Office 365 E5 ups the features -- and the price tag

Microsoft's premium productivity and collaboration suite focuses on analytics and online meetings, for those who need them

Office 365 E5 ups the features -- and the price tag
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We've known it was coming for several months, and now it's here: the Office 365 E5 corporate plan, which replaces the current E4 plan. Office 365 E5 ups its capabilities as well as its price -- and how. An E4 plan costs $22 per user per month, whereas its E5 replacement costs $35 per user per month -- a 59 percent jump. That's probably more than most enterprises are willing to bear, despite the feature updates.

You'll have to choose by June 2016, when the E4 plan goes away and enterprises are forced to move to either the $20-per-user-per-month E3 plan or the $35-per-user-per-month E5 plan.

What does Office 365 E5 add that makes Microsoft thinks enterprises will pony up 59 percent more from their current E4 plan?

What you get from Office 365 E5

E5 includes everything in the E4 plan: Unlimited email, all the social tools (Yammer, SharePoint Online, Office 365 video), the Office suite (including Access for Windows users), and OneDrive for Business.

But the E5 plan also includes several features that cost extra for E4 (and E3): Advanced Threat Protection for secure attachments and URLs, Cloud PBX, PSTN Conferencing, PSTN Calling, Delve Analytics, and Power BI Pro. Microsoft has a handy chart (scroll down that page to see it) showing what each plan includes.

On the techie side, there's a lot of buzz around Delve Analytics, which lets users perform organizational analytics, so they can see most commonly used data, co-worker interactions, and key trends. Power BI Pro lets users analyze the data in Office 365 through dashboards.

Of the newer features, I believe the most intriguing are the cloud-based call management (aka PSTN calling), Skype Meeting Broadcast, and PSTN conferencing.

Skype Meeting Broadcast lets you host an online meeting or webinar for as many as 10,000 people. Real-time polling, sentiment tracking, and Yammer messaging are built in, so you can gain feedback during the meeting and make it more of an interactive discussion.

Cloud-based call management, done through Skype for Business, lets you combine PSTN calling with your cloud PBX. Thus, you can make and receive traditional phone calls, as well as perform normal call actions like hold, resume, forward, and transfer. PSTN conferencing lets people join meetings via voice even if there is no Internet connection, by using a cellular or landline call instead.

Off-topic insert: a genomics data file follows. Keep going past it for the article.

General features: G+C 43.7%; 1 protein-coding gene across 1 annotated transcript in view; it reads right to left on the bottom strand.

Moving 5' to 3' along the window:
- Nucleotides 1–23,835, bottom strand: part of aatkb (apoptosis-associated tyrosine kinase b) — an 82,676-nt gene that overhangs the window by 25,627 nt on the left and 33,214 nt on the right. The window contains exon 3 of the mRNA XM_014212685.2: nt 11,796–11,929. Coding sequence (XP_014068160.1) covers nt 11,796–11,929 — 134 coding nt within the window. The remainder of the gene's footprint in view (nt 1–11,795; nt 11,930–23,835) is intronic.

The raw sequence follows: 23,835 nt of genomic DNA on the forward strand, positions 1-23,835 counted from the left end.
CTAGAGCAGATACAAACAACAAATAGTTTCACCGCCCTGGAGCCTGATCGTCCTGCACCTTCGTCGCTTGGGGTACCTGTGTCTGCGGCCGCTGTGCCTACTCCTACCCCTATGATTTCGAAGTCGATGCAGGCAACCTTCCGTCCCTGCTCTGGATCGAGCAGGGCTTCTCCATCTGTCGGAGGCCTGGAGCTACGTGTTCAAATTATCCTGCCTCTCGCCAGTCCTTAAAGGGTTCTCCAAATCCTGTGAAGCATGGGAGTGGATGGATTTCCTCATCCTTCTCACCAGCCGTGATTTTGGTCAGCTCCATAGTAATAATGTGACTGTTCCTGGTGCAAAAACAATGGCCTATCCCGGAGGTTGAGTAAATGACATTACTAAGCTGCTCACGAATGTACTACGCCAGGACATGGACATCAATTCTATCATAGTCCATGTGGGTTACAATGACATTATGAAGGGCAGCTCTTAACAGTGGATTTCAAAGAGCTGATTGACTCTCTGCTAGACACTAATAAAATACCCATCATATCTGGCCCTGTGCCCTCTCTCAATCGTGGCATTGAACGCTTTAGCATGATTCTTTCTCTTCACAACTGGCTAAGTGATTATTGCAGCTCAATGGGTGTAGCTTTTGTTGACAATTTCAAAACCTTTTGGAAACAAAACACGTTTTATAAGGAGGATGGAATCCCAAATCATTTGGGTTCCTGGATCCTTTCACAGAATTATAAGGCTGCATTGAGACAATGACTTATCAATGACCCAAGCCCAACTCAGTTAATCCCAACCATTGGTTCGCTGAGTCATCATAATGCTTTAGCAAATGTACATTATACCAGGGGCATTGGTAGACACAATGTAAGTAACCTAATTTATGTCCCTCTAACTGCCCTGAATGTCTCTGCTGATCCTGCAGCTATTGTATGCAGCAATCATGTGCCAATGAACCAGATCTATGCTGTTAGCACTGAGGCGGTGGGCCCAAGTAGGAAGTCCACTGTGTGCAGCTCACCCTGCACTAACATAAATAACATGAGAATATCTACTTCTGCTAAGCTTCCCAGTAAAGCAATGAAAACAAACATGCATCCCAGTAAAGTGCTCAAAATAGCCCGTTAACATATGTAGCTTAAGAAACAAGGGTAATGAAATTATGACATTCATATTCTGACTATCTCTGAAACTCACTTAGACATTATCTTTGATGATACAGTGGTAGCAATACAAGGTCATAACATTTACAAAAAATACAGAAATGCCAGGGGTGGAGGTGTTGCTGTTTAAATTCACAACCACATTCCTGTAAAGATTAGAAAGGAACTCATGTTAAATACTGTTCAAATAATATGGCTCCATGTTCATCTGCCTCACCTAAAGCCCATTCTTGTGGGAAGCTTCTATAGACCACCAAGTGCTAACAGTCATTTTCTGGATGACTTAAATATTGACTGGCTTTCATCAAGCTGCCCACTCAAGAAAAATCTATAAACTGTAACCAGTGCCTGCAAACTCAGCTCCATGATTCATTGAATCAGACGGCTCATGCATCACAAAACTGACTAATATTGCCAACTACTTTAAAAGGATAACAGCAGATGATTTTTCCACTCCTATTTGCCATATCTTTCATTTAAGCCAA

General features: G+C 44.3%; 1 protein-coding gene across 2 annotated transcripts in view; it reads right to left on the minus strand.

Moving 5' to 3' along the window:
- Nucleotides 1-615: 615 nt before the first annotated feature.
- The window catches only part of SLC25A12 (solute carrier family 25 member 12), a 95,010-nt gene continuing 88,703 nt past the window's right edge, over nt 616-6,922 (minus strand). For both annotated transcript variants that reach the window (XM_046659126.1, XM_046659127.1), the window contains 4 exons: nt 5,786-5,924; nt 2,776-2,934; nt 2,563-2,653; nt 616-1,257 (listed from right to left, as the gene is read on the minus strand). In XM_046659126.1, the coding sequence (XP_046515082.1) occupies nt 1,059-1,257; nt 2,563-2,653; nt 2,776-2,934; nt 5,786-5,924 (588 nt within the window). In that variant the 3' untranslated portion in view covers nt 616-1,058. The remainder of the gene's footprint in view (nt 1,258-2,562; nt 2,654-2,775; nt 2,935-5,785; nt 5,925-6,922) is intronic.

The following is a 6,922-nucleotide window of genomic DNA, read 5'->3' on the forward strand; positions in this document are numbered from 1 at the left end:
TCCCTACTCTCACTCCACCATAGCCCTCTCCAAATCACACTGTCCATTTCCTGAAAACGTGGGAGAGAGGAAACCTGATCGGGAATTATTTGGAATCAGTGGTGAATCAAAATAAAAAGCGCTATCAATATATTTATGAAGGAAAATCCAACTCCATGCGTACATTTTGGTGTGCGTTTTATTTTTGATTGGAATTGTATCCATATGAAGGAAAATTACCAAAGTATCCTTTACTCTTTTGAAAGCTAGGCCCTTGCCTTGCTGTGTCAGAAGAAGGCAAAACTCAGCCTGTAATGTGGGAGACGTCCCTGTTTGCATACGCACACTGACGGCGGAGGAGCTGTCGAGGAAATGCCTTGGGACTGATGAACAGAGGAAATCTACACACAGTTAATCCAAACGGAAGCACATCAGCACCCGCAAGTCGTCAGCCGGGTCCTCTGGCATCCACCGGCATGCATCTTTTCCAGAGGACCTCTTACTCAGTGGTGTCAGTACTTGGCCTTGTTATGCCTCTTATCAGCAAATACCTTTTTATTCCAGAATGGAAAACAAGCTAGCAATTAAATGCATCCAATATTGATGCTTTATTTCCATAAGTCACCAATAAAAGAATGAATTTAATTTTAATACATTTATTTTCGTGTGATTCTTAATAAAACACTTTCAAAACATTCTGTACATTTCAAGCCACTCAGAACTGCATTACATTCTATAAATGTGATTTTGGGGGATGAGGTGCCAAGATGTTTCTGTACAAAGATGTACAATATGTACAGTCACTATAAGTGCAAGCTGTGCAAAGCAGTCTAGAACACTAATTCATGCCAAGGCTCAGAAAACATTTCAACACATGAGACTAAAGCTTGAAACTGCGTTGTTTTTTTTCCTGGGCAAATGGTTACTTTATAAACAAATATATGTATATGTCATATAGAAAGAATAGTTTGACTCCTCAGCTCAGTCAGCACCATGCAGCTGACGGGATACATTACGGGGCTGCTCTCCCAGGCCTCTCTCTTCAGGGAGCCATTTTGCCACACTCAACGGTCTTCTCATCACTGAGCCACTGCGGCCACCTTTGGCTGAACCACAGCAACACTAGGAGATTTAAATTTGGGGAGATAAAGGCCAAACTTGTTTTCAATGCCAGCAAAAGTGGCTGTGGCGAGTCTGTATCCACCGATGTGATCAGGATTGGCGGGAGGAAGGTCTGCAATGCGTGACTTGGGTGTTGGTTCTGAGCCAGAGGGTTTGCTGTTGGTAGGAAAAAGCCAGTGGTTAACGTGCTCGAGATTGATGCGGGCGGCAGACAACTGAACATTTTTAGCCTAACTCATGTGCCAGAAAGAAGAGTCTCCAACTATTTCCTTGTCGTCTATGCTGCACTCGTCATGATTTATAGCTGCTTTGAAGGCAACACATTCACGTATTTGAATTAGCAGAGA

For anyone who has had to set up and configure servers to provide BI, to perform analytics, to set up a unified messaging environment with an existing PSTN and PBX environment, the Office 365 E5 plan is awesome because it saves you from configuring, managing, and maintaining the server infrastructure on the back end. Doing this via the cloud makes it much easier for a business to move to more-intelligent corporate communication and collaboration.

Running the numbers to get the right Office 365 plan mix

Still, the E5 plan is a mega license and provides more than the average worker would ever use or need. If you use many of these add-on capabilities in the E4 plan, you may find that the E5 plan is no more expensive and perhaps even cheaper. If you don't need those new features, then the E5 plan's cost will be hard to swallow.

However, keep in mind, it's not an all-or-nothing licensing model. You can purchase E1 for some users, E3 for other users, and E5 for those users who need all it provides.

You can also buy add-ons to the E3 license for some of the features included in the E5 plan -- bolting them onto an E3 plan can cost less than moving to the E5 plan if you only want some of the E5 features. Some people criticize the add-on approach as "muddy licensing" that makes management and budgeting much more confusing. But I believe it's the only way to give each user exactly what they want and/or need.

It's like McDonald's: If you want the Quarter Pounder Meal, choose number 3. Want to supersize it? Pay a bit more. Want extra fries or a chocolate shake? Add that to your order. You're not locked in; you can order what you want or need.

Yes, it may be easier to choose a plan and run with it, but when you need some but not all added features, the add-on approach is best. And if you find that the add-ons' total price is the same as or more than the E5 plan, then buy the E5 plan.

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